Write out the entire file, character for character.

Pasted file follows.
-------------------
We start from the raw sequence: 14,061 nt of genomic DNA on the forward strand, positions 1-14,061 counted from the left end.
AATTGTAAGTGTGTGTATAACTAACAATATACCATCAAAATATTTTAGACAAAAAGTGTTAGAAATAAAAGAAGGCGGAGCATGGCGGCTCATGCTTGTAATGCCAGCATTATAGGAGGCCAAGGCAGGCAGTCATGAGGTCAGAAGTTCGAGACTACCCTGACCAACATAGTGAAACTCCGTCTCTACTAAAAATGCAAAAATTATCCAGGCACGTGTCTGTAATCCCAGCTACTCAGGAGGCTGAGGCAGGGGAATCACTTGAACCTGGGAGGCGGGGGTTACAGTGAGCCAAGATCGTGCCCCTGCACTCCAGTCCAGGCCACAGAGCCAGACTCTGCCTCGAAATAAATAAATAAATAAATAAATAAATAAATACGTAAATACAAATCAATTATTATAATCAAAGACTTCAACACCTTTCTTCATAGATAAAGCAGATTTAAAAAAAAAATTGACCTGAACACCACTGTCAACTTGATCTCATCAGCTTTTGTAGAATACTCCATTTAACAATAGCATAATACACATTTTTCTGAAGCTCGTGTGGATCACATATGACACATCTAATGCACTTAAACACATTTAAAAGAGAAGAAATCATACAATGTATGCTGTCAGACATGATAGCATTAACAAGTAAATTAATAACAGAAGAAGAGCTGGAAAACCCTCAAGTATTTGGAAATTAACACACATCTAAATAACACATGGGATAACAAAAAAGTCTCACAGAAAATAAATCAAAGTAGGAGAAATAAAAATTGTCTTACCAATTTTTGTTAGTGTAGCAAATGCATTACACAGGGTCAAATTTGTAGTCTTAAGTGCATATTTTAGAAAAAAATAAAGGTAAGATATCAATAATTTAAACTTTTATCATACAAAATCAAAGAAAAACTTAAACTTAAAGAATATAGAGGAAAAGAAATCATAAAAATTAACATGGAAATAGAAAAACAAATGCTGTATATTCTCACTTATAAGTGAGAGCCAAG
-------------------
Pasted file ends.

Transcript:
We start from the raw sequence: 14,061 nt of genomic DNA on the forward strand, positions 1-14,061 counted from the left end.
AATTGTAAGTGTGTGTATAACTAACAATATACCATCAAAATATTTTAGACAAAAAGTGTTAGAAATAAAAGAAGGCGGAGCATGGCGGCTCATGCTTGTAATGCCAGCATTATAGGAGGCCAAGGCAGGCAGTCATGAGGTCAGAAGTTCGAGACTACCCTGACCAACATAGTGAAACTCCGTCTCTACTAAAAATGCAAAAATTATCCAGGCACGTGTCTGTAATCCCAGCTACTCAGGAGGCTGAGGCAGGGGAATCACTTGAACCTGGGAGGCGGGGGTTACAGTGAGCCAAGATCGTGCCCCTGCACTCCAGTCCAGGCCACAGAGCCAGACTCTGCCTCGAAATAAATAAATAAATAAATAAATAAATAAATACGTAAATACAAATCAATTATTATAATCAAAGACTTCAACACCTTTCTTCATAGATAAAGCAGATTTAAAAAAAAAATTGACCTGAACACCACTGTCAACTTGATCTCATCAGCTTTTGTAGAATACTCCATTTAACAATAGCATAATACACATTTTTCTGAAGCTCGTGTGGATCACATATGACACATCTAATGCACTTAAACACATTTAAAAGAGAAGAAATCATACAATGTATGCTGTCAGACATGATAGCATTAACAAGTAAATTAATAACAGAAGAAGAGCTGGAAAACCCTCAAGTATTTGGAAATTAACACACATCTAAATAACACATGGGATAACAAAAAAGTCTCACAGAAAATAAATCAAAGTAGGAGAAATAAAAATTGTCTTACCAATTTTTGTTAGTGTAGCAAATGCATTACACAGGGTCAAATTTGTAGTCTTAAGTGCATATTTTAGAAAAAAATAAAGGTAAGATATCAATAATTTAAACTTTTATCATACAAAATCAAAGAAAAACTTAAACTTAAAGAATATAGAGGAAAAGAAATCATAAAAATTAACATGGAAATAGAAAAACAAATGCTGTATATTCTCACTTATAAGTGAGAGCCAAG